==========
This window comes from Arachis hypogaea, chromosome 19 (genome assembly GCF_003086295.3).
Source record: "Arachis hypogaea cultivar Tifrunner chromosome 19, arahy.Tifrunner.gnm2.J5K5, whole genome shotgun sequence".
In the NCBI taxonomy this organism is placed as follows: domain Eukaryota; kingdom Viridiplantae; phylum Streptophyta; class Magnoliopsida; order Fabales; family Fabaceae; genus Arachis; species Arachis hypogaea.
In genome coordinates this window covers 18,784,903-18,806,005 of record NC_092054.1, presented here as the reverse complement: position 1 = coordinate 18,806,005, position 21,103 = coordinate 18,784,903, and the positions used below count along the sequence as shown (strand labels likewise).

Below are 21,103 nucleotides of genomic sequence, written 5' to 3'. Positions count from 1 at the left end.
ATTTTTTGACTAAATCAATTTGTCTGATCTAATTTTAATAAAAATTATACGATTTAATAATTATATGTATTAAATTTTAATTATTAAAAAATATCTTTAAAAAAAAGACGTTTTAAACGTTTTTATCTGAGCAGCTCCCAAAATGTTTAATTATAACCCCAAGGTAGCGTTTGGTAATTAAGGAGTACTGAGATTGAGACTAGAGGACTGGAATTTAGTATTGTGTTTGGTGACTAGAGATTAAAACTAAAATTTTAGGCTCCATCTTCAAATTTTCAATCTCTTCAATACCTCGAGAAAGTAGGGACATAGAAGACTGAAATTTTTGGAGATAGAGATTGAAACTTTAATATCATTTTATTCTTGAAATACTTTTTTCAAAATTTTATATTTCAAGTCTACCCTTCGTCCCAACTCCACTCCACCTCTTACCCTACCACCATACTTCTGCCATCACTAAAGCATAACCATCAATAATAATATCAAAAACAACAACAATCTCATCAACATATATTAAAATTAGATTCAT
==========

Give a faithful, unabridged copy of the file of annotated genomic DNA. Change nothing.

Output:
This window comes from Arachis hypogaea, chromosome 19 (genome assembly GCF_003086295.3).
Source record: "Arachis hypogaea cultivar Tifrunner chromosome 19, arahy.Tifrunner.gnm2.J5K5, whole genome shotgun sequence".
In the NCBI taxonomy this organism is placed as follows: domain Eukaryota; kingdom Viridiplantae; phylum Streptophyta; class Magnoliopsida; order Fabales; family Fabaceae; genus Arachis; species Arachis hypogaea.
In genome coordinates this window covers 18,784,903-18,806,005 of record NC_092054.1, presented here as the reverse complement: position 1 = coordinate 18,806,005, position 21,103 = coordinate 18,784,903, and the positions used below count along the sequence as shown (strand labels likewise).

Below are 21,103 nucleotides of genomic sequence, written 5' to 3'. Positions count from 1 at the left end.
ATTTTTTGACTAAATCAATTTGTCTGATCTAATTTTAATAAAAATTATACGATTTAATAATTATATGTATTAAATTTTAATTATTAAAAAATATCTTTAAAAAAAAGACGTTTTAAACGTTTTTATCTGAGCAGCTCCCAAAATGTTTAATTATAACCCCAAGGTAGCGTTTGGTAATTAAGGAGTACTGAGATTGAGACTAGAGGACTGGAATTTAGTATTGTGTTTGGTGACTAGAGATTAAAACTAAAATTTTAGGCTCCATCTTCAAATTTTCAATCTCTTCAATACCTCGAGAAAGTAGGGACATAGAAGACTGAAATTTTTGGAGATAGAGATTGAAACTTTAATATCATTTTATTCTTGAAATACTTTTTTCAAAATTTTATATTTCAAGTCTACCCTTCGTCCCAACTCCACTCCACCTCTTACCCTACCACCATACTTCTGCCATCACTAAAGCATAACCATCAATAATAATATCAAAAACAACAACAATCTCATCAACATATATTAAAATTAGATTCAT